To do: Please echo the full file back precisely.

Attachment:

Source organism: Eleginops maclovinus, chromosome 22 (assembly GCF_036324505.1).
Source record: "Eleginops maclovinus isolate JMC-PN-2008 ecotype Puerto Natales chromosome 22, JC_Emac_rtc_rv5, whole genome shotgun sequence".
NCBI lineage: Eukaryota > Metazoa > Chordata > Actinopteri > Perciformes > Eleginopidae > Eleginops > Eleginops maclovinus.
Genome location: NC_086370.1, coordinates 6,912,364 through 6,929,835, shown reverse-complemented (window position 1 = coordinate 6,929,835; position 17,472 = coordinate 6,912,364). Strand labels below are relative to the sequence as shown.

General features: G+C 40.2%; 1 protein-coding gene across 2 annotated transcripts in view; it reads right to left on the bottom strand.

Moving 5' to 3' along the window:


Source organism: Eleginops maclovinus, chromosome 22 (assembly GCF_036324505.1).
Source record: "Eleginops maclovinus isolate JMC-PN-2008 ecotype Puerto Natales chromosome 22, JC_Emac_rtc_rv5, whole genome shotgun sequence".
NCBI lineage: Eukaryota > Metazoa > Chordata > Actinopteri > Perciformes > Eleginopidae > Eleginops > Eleginops maclovinus.
Genome location: NC_086370.1, coordinates 6,912,364 through 6,929,835, shown reverse-complemented (window position 1 = coordinate 6,929,835; position 17,472 = coordinate 6,912,364). Strand labels below are relative to the sequence as shown.

General features: G+C 40.2%; 1 protein-coding gene across 2 annotated transcripts in view; it reads right to left on the bottom strand.

Moving 5' to 3' along the window: